Will AM4 coolers provide the optimum experience or just be “compatible”? i.e., will there be new cooler releases for AM5?
I think it’s a little bit of both. We still intend to offer 65 W and 105 W CPUs even though the socket power limit has gone up to 170 W. Not every single processor will use that power envelope. Coolers designed for the 65 W and 105 W parts will be equally appropriate for AM5. For the 170 W socket power CPUs, I expect the existing higher-end air and liquid-cooling units to be perfectly fine, but there will probably be a wave of new solutions positioned as “designed for” these CPUs. Personally, I have a 5950X in my system on a Noctua NH-D15, and I fully intend to reuse that cooler on Socket AM5.

We saw several exciting new power-management capabilities on the Ryzen 6000 mobile processors. Are some of those included on the new Ryzen 7000 CPUs?
Yes, but not in the way you would expect. In fact, these technologies actually went into the IO die, which is a new design for this platform. We’ll talk more about the technologies this summer. You should expect the lion’s share of power savings and power improvements to come from the new IOD, and the 6000 Series technologies we integrated there.

In the photos, the compute dies look gold-plated?
They are not gold-plated, it’s a process called “back-side-metallization” that we use to solder the dies to the heatspreader. Depending on how that’s manufactured, it can refract light in different colors [like the surface of a DVD], and in this case it refracts in gold.

Is CPU overclocking supported on the lower-end chipsets? What about memory overclocking? Or will memory just run at some JEDEC baseline on these chipsets
Yes, CPU overclocking is supported on the lower-end chipsets. There is no change in the overclocking strategy on our chipsets. Memory, multipliers, voltage, all will be available on B650 and X670.

What can we expect from the processors in terms of CPU overclocking?
I’m not gonna make a commitment yet on frequency, but what I will say is that 5.5 GHz was very easy for us. The Ghostwire demo was one of many games that achieved that frequency on an early-silicon prototype 16-core part with an off-the-shelf liquid cooler. We’re very excited about the frequency capabilities of Zen 4 on 5 nanometer; it’s looking really good, more to come.

FCLK vs. Mem Clock is 1:2 for optimum performance (= ~1500 MHz FCLK), or will 1:1 be possible (3000 MHz FCLK)?
We will get into more of that over the summer. We are encouraged by both the fabric and memory overclocking capabilities.

How do you feel about the transition from DDR4 to DDR5?
AMD is betting on DDR5, there’s no DDR4 support in Zen 4. In the last months, we talked to many component vendors, module makers, etc., to confirm their supply roadmap to confirm timings and avoid shortages. Everybody is coming back with very optimistic answers. DDR5 will be abundant in the lifetime of Socket AM5. The abundance and new demand from Socket AM5 will help bring pricing down.

At this time, the demand for DDR5 is limited because our competitor lets people skip DDR5 for DDR4. We think there will be cost parity, or very near parity, coming as a result of Socket AM5. We’re so excited about DDR5 because the frequencies are fantastic, which is exactly what Ryzen loves. Just like Zen 3, Zen 4 is fabric-based, and we are seeing better overclocking characteristics as we’re moving to Zen 4 on both the memory and fabric side. Memory validation is one of the last things we undertake because we need a nearly finished platform to do that kind of work. Even at this early phase, we’re able to hit DDR5-6400, there’s more to come, it’s very encouraging.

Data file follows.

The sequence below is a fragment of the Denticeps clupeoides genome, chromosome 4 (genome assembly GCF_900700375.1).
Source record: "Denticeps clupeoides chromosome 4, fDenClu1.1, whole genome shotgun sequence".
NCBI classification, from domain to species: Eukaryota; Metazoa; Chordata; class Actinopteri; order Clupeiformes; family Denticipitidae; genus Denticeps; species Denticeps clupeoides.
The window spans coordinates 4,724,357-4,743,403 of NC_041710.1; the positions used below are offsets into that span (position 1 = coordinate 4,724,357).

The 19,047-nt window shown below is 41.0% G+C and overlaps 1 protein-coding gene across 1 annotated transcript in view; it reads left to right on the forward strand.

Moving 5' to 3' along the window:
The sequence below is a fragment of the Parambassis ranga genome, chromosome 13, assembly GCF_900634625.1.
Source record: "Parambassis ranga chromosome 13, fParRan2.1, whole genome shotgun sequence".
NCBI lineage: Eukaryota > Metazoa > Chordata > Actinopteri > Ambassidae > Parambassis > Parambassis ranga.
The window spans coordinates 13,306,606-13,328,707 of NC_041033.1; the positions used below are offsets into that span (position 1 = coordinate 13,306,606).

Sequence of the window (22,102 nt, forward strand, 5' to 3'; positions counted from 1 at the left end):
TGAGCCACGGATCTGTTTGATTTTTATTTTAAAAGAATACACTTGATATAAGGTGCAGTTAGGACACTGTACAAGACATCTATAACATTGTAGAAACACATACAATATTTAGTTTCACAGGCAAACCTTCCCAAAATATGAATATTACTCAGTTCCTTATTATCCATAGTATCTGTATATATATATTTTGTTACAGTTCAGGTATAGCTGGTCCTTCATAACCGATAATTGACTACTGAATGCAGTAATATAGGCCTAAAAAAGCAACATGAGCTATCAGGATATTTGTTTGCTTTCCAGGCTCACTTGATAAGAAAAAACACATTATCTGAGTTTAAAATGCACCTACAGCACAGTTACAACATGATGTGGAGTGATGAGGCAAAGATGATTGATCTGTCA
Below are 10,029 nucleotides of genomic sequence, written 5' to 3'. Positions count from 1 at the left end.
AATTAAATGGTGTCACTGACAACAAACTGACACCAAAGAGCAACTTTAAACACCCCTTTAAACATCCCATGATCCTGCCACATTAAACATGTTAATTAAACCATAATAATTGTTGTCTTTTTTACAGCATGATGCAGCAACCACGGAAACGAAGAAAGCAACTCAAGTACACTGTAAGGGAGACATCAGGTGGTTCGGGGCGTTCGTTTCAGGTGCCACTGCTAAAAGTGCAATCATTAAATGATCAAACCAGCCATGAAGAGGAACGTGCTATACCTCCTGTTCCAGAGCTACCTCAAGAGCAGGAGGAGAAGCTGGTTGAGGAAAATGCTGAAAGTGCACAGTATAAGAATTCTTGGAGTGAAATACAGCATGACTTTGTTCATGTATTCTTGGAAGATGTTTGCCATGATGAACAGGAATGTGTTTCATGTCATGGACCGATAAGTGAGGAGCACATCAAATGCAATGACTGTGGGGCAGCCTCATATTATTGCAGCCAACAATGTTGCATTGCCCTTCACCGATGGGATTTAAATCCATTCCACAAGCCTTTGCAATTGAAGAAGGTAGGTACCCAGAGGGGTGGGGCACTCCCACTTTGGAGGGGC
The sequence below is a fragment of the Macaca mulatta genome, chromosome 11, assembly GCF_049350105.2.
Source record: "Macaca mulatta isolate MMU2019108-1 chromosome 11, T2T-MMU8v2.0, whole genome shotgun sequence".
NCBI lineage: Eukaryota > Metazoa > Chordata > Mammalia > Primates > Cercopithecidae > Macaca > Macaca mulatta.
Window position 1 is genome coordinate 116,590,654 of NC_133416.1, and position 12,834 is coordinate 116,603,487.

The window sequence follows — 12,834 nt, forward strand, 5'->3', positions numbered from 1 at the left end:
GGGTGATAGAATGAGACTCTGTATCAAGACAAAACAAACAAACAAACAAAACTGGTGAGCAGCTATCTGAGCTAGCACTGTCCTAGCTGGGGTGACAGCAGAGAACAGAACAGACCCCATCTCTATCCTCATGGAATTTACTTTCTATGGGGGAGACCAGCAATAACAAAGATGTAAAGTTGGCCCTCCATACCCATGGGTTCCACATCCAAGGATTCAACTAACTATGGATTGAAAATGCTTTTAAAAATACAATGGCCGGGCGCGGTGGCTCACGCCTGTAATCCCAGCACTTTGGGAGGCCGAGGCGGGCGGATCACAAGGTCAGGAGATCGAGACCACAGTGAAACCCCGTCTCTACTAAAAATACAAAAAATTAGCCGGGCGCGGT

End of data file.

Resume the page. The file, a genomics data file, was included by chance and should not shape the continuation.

There’s a bit of confusion about the CPU’s PCIe 5.0 configuration. We’ve seen 24 and 28 lanes mentioned. Could you clarify?
There are 28 total lanes from the CPU, all Gen 5, of which 4 are peeled off for downlink to the chipset and the remaining 24 are available to the user. On X670 Extreme that means graphics operates at x16 Gen 5 or x8/x8 Gen 5, and there’s one M.2 NVMe x4 Gen 5. On the X670 (non-Extreme) only the M.2 NVMe slot is required to be Gen 5, the top slot for graphics will optionally be Gen 5. On B650, only M.2 storage will be Gen 5. Of course, other components, like companion controllers or additional NVMe devices, can connect to Gen 5 on the CPU.

All X670E boards use PCIe 5.0 PEG? Or are motherboard makers free to downgrade to Gen 4?
Yes, that is a requirement. It must be the top two slots as Gen 5; if you have one GPU, the top slot is x16, if you have two cards installed, both slots are x8.

With 28 Gen 5 lanes from the CPU, 16 PEG lanes, and 4 chipset lanes, 8 lanes are left. Is it possible for motherboards to have two M.2 slots wired to the processor?
Yes, that is a possibility.

Why the introduction of chipset E SKUs? Such as “X670E” vs. “X670”
It’s actually a direct response to consumer feedback when we launched X570. We had some users who were still on Gen 3 graphics cards or storage devices. Additional PCI-Express generations are a cost-adder to motherboards, there are retimer and redriver components that must go on the board to extend the signal from the CPU. Customer feedback was that they liked the features and design, but they don’t really need the Gen 4 stuff and would rather save the cost. As we were thinking about how to make motherboards more accessible at a wider range of price points, offering the premium motherboards with and without Gen 5 requirements made a lot of sense. It will offer more affordable options for those users who don’t need Gen 5 graphics capability.

Is the X670E chipset fanless?
It’s fanless.

You announced USB4 on Rembrandt, but we haven’t seen anything about it on the Zen 4 slides.
We’ll get into USB configurations later in the summer, but you should have already seen some motherboards announced with USB4 support, I think from Gigabyte this week.

AMD and MediaTek recently announced the development of new Wi-Fi 6E modules, are those a requirement for all AM5 motherboards?
Motherboard vendors have the freedom to choose modules, they will pick the module that makes most sense from a cost and feature point of view. We don’t place any requirements on what they should use, but we do have an AVL, of course. [Approved Vendor List, a recommendation which components to use in a design]

[end of interview]

We profoundly thank Robert Hallock for taking the time to speak with us and are really excited to learn more about the other new capabilities of “Zen 4” Ryzen 7000. Stay tuned!